When were the good old days?

By Steve Brawner
© 2016 by Steve Brawner Communications, Inc.

All the bad news and societal changes lately probably have a lot of people yearning for the good old days. When exactly were those?

If someone invented a time machine to transport you and me to other eras, imagine what we would see.

Let’s start our trip in the 1700s, as the nation was being founded on democratic ideals. Traveling to that time period, we might land in the middle of a slave auction where people were being sold as property. Picture the cries of sorrow we would witness as husbands and wives were separated and as children were yanked forever from their families. Around us, the buyers would not be troubled enough by the scene to stop what they were doing. Meanwhile, society continued to compromise its values to allow it to continue.

Maybe the time machine might then take us to 1838-39, when the Cherokees were forced by the government to march west from their native land across the Mississippi River, trudging through Arkansas along the way. Of the 15,000 who started the Trail of Tears, 4,000 died.

A couple of decades later came the Civil War, in which 620,000 men died, or about 2 percent of the population or the equivalent of 6 million today. At Gettysburg, 51,000 Union and Confederate soldiers were killed or wounded in one battle. The wholesale indifference to human life would be striking. We would watch troops line up across an open field from each other and then just start shooting, until someone gave the order to advance. According to the Civil War Trust, almost as many troops on both sides died while prisoners of their once and future countrymen as the number of Americans killed in the entire Vietnam War.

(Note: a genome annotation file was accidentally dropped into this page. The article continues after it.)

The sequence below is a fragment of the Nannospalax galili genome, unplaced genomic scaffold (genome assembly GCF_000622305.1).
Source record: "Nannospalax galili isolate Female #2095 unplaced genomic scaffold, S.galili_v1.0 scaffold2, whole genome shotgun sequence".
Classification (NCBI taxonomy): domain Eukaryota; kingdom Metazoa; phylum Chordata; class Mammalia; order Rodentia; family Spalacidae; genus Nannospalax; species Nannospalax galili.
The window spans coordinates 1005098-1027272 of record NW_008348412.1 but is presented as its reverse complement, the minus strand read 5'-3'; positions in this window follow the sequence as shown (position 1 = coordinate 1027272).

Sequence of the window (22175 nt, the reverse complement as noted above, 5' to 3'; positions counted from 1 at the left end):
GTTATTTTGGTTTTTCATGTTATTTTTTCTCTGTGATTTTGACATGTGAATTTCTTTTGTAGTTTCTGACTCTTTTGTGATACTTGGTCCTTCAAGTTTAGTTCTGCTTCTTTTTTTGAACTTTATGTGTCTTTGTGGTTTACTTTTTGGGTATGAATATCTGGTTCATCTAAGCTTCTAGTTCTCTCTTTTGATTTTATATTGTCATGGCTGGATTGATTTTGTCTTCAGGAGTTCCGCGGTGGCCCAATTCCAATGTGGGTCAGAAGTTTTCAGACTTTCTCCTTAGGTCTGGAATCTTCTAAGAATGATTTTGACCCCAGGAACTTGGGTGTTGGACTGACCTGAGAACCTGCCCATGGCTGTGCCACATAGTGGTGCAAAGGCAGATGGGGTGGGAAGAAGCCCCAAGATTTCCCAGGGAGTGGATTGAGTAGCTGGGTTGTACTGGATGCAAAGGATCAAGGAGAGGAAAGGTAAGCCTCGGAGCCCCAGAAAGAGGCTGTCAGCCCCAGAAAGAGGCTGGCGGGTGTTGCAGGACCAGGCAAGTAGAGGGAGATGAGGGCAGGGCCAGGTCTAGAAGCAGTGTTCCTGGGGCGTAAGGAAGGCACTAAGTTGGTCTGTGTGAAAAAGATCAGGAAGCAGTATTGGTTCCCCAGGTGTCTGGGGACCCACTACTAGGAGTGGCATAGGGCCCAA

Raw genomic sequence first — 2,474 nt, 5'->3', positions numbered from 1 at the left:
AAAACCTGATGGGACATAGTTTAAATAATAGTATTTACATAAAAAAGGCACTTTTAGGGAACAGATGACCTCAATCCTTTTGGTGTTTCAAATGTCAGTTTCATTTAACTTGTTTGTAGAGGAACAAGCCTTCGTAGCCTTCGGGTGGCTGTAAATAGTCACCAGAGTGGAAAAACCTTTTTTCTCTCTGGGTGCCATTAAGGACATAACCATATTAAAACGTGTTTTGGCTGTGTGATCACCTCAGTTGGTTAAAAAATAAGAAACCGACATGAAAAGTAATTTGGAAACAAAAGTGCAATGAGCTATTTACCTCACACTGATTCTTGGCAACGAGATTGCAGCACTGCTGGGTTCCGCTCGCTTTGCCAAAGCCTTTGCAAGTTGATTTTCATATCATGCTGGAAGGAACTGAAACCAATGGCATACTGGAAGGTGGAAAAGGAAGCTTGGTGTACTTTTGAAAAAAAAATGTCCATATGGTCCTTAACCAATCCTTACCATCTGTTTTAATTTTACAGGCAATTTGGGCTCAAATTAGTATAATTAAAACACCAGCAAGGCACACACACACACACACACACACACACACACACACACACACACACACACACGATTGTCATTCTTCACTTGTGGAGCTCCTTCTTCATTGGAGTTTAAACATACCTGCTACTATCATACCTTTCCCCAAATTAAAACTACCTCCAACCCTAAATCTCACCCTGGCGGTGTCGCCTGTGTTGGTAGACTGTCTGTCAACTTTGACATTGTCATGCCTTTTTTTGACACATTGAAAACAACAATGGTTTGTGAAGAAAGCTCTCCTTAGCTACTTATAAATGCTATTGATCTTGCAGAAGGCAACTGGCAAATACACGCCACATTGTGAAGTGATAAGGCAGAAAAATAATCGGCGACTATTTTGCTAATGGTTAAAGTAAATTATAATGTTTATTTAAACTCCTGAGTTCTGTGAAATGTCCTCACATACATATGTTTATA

Our time machine might then take us to the Industrial Revolution, where in the latter 1800s and first part of the 1900s, children instead of going to school toiled unceasingly in terrible factories that employed them because they worked cheap and were easier than adults to control.

Along the way, the time machine might stop in Elaine, Arkansas, in 1919. An organizational meeting of a farmers’ union led to a race-based shootout and then days of bloodshed. Whites descended on Elaine, along with troops sent by the governor. According to the Encyclopedia of Arkansas, “Although the exact number is unknown, estimates of the number of African Americans killed by whites range into the hundreds; five white people lost their lives.”

From there, the time machine might take us to the 1950s – seen by many as an idyllic era. But for many Americans, it wasn’t exactly Mayberry. Society was set up on a separate but unequal foundation, and African-Americans, including World War II veterans, were forced to live second-class lifestyles. Suddenly transported to that environment, you and I would be shocked at the injustices and inequalities suffered by people who, in many cases, are still alive today.

Would you really want to go back to that? Would you really want to go back to any of those earlier eras?